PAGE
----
Connected Community Care Models will be so vital to the next generation of healthcare delivery that I’m going to explore this topic in my next few blog posts. In this series, I’m going to outline a few characteristics and best practices when aligning these services from a patient-centered perspective and how this affects the Return on Investment (ROI) for a healthcare organization.
We know that the most effective healthcare is often found and administered locally and that our local communities are being defined very differently today. These new online and offline community care models are sometimes more socially driven and less dependent on our actual locations. As a result, effectively integrating new innovations and technology within healthcare delivery is critical in order to sustain a viable program.
The worst thing you can do is start something for a patient and have it fall apart within a few months because it isn’t adequately supported. There may be bumps in the road, but with the proper planning and appropriate model in place, a successful health it program can be built to benefit the patient long-term.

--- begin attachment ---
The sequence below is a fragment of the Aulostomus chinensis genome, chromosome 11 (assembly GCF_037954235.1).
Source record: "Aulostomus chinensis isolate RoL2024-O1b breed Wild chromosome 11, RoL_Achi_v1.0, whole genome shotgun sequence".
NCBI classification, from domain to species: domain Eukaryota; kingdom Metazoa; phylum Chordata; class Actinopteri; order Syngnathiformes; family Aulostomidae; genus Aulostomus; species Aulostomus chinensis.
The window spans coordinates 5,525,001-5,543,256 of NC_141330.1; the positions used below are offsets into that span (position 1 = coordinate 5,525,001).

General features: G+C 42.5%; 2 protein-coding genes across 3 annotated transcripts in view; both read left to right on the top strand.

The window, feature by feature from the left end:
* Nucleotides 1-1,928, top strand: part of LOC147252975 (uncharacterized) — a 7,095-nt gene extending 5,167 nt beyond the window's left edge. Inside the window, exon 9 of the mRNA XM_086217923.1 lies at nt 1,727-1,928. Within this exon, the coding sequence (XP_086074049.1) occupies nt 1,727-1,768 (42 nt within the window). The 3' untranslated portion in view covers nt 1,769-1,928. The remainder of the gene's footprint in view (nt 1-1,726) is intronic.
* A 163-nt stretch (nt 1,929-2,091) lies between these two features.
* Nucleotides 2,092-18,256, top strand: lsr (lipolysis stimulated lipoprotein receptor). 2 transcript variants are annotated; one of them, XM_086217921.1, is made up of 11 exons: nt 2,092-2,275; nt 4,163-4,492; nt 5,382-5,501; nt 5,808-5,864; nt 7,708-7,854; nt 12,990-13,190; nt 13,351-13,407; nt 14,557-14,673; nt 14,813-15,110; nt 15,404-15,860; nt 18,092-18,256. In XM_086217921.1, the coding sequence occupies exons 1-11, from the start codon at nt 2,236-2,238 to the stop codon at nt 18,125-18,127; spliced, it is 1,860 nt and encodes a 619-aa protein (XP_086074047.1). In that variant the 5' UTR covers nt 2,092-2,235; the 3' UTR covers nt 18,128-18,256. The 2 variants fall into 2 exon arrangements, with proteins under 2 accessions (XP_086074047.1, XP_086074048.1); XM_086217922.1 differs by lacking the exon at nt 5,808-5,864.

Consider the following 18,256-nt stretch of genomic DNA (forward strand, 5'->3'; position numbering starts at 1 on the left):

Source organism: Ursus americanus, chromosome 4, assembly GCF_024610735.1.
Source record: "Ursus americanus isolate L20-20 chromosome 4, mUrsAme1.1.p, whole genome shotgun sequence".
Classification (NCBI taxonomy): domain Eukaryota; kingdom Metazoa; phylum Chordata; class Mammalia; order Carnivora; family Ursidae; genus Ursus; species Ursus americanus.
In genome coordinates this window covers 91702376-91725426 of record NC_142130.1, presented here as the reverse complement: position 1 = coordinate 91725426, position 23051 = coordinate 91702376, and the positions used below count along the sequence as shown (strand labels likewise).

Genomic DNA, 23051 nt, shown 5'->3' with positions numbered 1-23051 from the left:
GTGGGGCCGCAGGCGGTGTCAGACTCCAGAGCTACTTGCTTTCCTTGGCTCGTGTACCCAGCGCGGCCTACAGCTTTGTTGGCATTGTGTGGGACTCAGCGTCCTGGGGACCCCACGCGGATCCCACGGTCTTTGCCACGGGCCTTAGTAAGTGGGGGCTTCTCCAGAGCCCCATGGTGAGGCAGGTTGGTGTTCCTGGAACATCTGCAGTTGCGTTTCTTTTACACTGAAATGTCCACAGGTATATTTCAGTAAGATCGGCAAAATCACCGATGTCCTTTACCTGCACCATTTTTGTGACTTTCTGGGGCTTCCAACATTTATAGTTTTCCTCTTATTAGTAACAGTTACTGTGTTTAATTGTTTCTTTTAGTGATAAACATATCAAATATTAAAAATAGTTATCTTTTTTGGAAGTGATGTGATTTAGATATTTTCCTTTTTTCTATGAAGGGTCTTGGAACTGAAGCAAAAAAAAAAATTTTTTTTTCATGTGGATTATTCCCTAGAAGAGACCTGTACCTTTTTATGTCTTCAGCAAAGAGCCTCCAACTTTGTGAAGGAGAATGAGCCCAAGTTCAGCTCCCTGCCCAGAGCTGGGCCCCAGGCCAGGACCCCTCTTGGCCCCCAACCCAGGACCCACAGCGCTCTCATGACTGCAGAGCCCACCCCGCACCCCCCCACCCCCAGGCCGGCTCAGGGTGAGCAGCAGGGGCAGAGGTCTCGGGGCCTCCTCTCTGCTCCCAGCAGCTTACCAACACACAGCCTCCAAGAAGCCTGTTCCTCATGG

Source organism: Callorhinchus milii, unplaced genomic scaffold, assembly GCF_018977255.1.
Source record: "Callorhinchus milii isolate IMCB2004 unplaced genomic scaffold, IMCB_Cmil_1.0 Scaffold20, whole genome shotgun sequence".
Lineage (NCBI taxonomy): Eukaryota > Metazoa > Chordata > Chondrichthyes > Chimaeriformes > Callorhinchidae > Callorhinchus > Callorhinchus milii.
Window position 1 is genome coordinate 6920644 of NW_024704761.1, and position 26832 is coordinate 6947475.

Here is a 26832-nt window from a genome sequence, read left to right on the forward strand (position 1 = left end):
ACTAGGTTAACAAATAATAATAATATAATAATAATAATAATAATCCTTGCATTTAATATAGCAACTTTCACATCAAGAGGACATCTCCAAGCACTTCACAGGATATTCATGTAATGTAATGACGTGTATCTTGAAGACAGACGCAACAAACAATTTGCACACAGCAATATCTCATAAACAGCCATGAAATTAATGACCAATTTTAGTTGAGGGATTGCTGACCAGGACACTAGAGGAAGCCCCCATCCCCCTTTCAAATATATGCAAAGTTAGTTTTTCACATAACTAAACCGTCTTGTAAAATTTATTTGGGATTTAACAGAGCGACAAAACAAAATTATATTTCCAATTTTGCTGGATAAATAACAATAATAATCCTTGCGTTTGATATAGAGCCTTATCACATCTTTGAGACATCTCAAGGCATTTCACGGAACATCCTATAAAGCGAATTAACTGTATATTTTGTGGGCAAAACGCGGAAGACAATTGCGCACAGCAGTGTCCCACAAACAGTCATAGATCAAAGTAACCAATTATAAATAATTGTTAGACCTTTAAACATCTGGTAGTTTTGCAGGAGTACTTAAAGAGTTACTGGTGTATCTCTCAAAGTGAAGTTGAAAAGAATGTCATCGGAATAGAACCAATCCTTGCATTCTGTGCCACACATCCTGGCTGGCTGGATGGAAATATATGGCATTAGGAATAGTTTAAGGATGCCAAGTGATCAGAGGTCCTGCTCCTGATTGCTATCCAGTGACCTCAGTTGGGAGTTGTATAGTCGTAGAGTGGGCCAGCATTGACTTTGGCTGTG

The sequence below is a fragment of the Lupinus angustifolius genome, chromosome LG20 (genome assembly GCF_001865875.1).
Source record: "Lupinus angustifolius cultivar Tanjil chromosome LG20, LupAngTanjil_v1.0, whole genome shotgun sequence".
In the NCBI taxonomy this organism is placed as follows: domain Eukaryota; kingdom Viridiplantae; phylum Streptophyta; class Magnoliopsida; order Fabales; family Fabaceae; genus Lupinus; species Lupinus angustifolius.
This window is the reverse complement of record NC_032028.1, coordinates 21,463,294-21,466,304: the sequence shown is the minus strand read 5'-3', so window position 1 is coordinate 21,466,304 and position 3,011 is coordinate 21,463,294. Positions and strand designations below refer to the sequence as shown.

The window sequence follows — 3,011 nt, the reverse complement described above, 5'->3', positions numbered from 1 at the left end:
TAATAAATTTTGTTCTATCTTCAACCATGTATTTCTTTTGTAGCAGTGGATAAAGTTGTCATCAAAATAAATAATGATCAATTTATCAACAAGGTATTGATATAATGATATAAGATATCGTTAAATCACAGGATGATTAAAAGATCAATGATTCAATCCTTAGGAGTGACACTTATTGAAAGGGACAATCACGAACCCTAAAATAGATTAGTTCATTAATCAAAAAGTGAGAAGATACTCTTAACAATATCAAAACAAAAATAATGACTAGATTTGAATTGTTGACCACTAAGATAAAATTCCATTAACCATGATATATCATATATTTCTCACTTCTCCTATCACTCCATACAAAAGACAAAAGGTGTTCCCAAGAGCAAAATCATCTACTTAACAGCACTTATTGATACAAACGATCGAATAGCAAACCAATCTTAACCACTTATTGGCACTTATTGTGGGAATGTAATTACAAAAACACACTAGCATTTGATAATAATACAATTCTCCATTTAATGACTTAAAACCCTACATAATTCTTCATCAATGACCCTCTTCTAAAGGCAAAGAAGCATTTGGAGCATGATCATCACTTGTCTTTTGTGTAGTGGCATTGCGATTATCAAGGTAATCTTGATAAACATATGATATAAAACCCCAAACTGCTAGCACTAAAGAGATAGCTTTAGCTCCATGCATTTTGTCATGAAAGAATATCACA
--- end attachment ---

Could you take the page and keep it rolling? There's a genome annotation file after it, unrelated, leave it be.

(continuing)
Connected Community Care Models have a place in the healthcare continuum and can be strategically aligned with the patient’s needs to supplement gaps in care. We know unnecessary trips to the doctor or hospital can be avoided if proper treatments are received and are monitored regularly through a teaming or networking of providers that is coordinated properly. The successful execution of this clinical information exchange directly impacts patient outcomes and keeps continuity of care intact locally, while relieving critical access points of unnecessary patient encounters.
These strategies ultimately align with several Affordable Care Act policies impacting patients, healthcare systems and providers, so beginning to develop a process must begin sooner rather than later.
Stay tuned for my next post where I’ll discuss the transition into building the process for a new Connected Community Care Model.